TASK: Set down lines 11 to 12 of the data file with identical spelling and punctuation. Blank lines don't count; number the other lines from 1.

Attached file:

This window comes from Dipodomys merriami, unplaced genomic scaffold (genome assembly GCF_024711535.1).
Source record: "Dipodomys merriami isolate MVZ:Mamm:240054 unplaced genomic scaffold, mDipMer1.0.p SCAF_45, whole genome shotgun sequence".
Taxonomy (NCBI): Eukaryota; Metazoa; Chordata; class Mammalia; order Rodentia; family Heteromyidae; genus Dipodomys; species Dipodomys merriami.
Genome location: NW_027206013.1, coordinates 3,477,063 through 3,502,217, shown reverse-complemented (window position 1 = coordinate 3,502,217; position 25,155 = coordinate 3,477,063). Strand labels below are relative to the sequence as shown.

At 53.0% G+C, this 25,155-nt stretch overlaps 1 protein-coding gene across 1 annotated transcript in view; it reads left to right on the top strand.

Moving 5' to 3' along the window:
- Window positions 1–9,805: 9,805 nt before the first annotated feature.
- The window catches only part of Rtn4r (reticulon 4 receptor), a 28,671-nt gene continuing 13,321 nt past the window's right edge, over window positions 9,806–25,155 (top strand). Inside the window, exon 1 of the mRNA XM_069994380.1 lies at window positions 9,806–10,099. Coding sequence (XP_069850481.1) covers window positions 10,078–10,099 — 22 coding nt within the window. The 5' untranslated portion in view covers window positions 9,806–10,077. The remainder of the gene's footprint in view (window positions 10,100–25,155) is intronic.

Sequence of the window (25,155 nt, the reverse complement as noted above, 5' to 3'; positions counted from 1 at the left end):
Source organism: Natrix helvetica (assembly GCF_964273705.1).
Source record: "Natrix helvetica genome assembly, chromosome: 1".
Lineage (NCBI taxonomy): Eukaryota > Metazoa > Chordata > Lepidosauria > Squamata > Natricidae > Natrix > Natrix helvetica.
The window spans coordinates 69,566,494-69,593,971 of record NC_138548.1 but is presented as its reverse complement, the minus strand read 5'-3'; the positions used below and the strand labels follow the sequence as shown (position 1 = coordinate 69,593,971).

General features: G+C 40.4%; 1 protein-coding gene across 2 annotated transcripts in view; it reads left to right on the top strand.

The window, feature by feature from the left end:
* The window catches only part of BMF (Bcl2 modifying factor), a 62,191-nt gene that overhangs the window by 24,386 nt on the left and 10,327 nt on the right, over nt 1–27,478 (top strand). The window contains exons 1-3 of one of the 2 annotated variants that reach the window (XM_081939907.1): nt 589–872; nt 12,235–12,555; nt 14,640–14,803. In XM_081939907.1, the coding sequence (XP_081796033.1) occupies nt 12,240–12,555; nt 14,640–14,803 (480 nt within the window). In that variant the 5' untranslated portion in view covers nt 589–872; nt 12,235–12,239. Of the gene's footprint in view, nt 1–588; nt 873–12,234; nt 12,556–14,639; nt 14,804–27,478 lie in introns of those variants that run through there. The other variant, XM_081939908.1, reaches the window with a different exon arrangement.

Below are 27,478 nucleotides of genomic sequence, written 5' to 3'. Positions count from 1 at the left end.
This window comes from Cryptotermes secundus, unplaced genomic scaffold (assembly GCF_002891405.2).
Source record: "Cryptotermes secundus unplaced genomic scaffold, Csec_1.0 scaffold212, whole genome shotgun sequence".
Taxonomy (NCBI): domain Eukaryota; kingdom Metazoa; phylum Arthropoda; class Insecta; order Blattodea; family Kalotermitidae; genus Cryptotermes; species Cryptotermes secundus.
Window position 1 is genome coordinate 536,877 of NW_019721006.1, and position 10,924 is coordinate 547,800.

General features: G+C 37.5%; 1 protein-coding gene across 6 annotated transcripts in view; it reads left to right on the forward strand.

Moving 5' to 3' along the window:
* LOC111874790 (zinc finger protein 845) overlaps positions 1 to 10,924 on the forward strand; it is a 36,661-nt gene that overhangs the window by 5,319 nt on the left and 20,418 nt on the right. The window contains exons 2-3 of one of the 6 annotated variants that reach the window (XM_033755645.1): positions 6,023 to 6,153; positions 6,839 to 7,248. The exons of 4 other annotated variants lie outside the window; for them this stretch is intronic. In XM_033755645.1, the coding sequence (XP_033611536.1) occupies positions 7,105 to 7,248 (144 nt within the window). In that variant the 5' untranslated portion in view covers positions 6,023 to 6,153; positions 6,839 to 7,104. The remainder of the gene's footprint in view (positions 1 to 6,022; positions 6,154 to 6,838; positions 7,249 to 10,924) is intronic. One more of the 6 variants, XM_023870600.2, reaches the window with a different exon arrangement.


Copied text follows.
Source record: "Natrix helvetica genome assembly, chromosome: 1".
Lineage (NCBI taxonomy): Eukaryota > Metazoa > Chordata > Lepidosauria > Squamata > Natricidae > Natrix > Natrix helvetica.